by Bert Beiswanger
Let’s make one thing clear: No one blames the Indianapolis Colts throttling at the hands of the New England Patriots on deflated footballs. Most Colts fans and Indy media are more concerned with with coaching/personnel/in-ability to make adjustments – any adjustment – that led to the embarrassment of a conference title game. And it was just that, an embarrassment. Julien Edelman is still running across the middle wide open. Tom Brady could have thrown a badminton birdie at him and completed those passes.
So what is this deflating of the footballs thing all about then? Well, what’s at stake is the credibility and integrity of the NFL. It’s that simple. Fans already don’t trust the league and how it deals with issues.
They’re frustrated with a league that over-legislates the game so much we have to have a lengthy explanation of why what we saw – one of the greatest Playoffs catches of all-time (Dez Bryant) – wasn’t really what we saw. Why we don’t really know a textbook clean hit from a personal foul anymore.
And then we get to how the league handles off-field incidents. If they’re not destroying video tapes before media can see them (the Patriots Spygate tapes), they’re claiming to have never received tapes (the Ray Rice elevator tapes).
So, excuse the fans and media for a moment if we’re all just a little skeptical of how this is all going to play out. Hey, NFL, you made your own bed.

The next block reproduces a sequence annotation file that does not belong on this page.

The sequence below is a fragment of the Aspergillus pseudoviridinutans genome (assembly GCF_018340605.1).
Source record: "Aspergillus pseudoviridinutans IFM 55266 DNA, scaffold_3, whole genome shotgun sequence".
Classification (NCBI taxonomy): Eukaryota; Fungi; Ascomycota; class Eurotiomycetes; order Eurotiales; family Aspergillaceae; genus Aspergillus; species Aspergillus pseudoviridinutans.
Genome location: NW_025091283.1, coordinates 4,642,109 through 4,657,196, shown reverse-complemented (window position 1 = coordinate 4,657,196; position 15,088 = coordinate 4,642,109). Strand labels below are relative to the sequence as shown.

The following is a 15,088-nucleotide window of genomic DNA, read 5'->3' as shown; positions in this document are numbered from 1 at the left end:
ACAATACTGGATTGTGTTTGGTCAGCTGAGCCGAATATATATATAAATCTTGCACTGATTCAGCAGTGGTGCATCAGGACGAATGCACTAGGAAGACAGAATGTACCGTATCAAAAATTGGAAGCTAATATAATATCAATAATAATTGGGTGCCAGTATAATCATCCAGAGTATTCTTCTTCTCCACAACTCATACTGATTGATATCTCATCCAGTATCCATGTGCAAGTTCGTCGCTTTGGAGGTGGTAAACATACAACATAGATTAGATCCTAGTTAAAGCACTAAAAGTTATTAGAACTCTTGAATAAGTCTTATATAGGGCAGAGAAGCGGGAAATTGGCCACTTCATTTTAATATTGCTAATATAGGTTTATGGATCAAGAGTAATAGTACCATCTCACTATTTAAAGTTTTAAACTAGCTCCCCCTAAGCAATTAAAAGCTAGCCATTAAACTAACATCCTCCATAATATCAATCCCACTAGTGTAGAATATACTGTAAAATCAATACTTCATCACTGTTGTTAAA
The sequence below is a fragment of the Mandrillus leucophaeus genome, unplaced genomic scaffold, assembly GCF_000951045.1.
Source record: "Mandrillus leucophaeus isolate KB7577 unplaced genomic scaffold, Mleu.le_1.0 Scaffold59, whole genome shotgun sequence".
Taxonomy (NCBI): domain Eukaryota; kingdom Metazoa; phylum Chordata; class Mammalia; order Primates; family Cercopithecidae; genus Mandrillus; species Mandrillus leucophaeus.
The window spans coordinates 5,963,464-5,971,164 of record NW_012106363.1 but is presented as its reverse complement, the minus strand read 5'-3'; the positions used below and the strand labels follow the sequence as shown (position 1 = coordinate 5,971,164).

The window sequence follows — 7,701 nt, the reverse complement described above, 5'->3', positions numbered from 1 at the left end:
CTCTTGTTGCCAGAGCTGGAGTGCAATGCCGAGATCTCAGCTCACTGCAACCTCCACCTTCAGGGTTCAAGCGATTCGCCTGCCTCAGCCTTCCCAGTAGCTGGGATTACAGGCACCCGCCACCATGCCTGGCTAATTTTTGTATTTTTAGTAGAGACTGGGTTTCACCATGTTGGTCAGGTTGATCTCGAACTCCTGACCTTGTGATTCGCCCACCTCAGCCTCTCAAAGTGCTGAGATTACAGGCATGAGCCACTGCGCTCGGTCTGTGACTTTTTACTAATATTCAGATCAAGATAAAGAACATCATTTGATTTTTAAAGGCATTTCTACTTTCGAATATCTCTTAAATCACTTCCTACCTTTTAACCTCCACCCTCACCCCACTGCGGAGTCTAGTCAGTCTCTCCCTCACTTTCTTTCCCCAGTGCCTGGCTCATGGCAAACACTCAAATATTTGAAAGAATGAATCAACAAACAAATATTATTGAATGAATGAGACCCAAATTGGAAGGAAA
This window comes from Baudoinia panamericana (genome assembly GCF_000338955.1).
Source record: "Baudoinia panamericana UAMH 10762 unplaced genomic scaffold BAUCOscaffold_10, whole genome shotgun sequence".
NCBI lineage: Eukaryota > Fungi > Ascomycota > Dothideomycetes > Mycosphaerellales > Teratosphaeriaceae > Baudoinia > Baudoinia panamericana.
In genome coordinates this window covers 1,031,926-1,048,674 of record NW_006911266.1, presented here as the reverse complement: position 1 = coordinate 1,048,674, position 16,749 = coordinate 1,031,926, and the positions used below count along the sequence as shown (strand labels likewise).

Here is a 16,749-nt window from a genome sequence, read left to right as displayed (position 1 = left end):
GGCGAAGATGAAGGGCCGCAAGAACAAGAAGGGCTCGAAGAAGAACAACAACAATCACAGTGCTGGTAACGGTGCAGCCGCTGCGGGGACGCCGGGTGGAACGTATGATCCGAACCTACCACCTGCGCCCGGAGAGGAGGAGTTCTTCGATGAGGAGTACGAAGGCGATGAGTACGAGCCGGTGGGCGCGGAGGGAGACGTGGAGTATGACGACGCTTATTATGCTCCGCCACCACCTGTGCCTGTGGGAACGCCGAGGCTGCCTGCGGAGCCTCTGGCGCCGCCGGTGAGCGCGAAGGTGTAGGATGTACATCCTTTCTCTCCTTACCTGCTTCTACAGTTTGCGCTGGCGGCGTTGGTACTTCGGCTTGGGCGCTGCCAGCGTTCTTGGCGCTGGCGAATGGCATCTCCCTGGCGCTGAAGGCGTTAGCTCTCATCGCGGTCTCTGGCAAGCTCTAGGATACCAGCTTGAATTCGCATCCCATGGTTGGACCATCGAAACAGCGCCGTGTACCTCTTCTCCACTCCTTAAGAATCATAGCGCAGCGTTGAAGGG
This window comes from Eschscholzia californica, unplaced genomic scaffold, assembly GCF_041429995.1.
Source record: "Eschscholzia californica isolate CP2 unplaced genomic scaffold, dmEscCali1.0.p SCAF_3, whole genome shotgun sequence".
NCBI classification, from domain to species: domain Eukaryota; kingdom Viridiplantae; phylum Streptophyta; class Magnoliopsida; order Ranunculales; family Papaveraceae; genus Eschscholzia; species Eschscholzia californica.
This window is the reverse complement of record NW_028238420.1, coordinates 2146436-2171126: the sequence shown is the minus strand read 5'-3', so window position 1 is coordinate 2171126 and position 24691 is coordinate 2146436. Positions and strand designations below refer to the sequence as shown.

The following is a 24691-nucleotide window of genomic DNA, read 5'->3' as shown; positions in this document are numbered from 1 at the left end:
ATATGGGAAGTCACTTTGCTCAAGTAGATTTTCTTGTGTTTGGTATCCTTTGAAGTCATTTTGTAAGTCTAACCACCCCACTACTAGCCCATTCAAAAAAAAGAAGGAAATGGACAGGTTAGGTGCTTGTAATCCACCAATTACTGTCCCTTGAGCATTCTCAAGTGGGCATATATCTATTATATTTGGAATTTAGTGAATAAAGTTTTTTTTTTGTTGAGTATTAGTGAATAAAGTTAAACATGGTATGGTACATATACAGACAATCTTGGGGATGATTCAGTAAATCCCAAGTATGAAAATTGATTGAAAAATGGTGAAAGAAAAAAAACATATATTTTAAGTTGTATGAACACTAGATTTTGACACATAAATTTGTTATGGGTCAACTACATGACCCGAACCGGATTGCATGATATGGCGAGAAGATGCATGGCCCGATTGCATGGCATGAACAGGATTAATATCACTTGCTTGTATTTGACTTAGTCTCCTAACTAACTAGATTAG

Despite what you may think is a serious violation, cheating is cheating and it’s worse when it’s a repeat offense (if found guilty, of course.). The bottom line is, credibility is at play here. Fans don’t trust the Patriots. They’ve been caught cheating before and I think it’s safe to assume they’ve done it other times – the Ravens reportedly tipped the Colts off to this whole deflating footballs thing. It’s like a player who gets caught smoking marijuana twice. What, those were the only two times? Come on.
If you want to spend time arguing whether this latest offense is serious or not, have at it. The bottom line is they’ve been caught before and they’ve possibly been caught again (something clearly is amiss, we’re just not sure who exactly to blame). Cheating is part of sports, no doubt. It always has been and always will be. But if you get caught, you get caught. And why the Patriots would risk what should be a glowing legacy is beyond me. But they have, according to Dan Shaugnessy of The Boston Globe.
But saying “everyone does it” isn’t an excuse. We go to that card far too often these days for rules breakers and law breakers. You get caught, you suffer the consequences. There’s nothing wrong with that. Dan Dakich mentioned on his daily radio show that all we do these days is make excuses for people. He’s absolutely right. Let’s get back to dealing with consequences.
Should this be a scandal? No, it’s a rules violation and should be treated as such. There should be consequences, for whomever is at fault. Levy the penalty swiftly and let’s move on.
A player gets suspended four games for a second offense of getting caught with marijuana in his system; a full season for a third offense. That’s for an individual’s offense – a personal offense. Yet, we’re going to let violations that involve the integrity of the game slide? Sean Payton was suspended for a year for Bountygate.
The growing perception among fans is they don’t trust the governance of the league. They know Bob Kraft and Roger Goodell are buddies. And Goodell also didn’t win over anyone – media or fans – with the handling of the Ray Rice situation.
The NFL’s credibility and Roger Goodell’s credibility are on the stand here. Perception is reality.
Follow on Twitter @BertBeis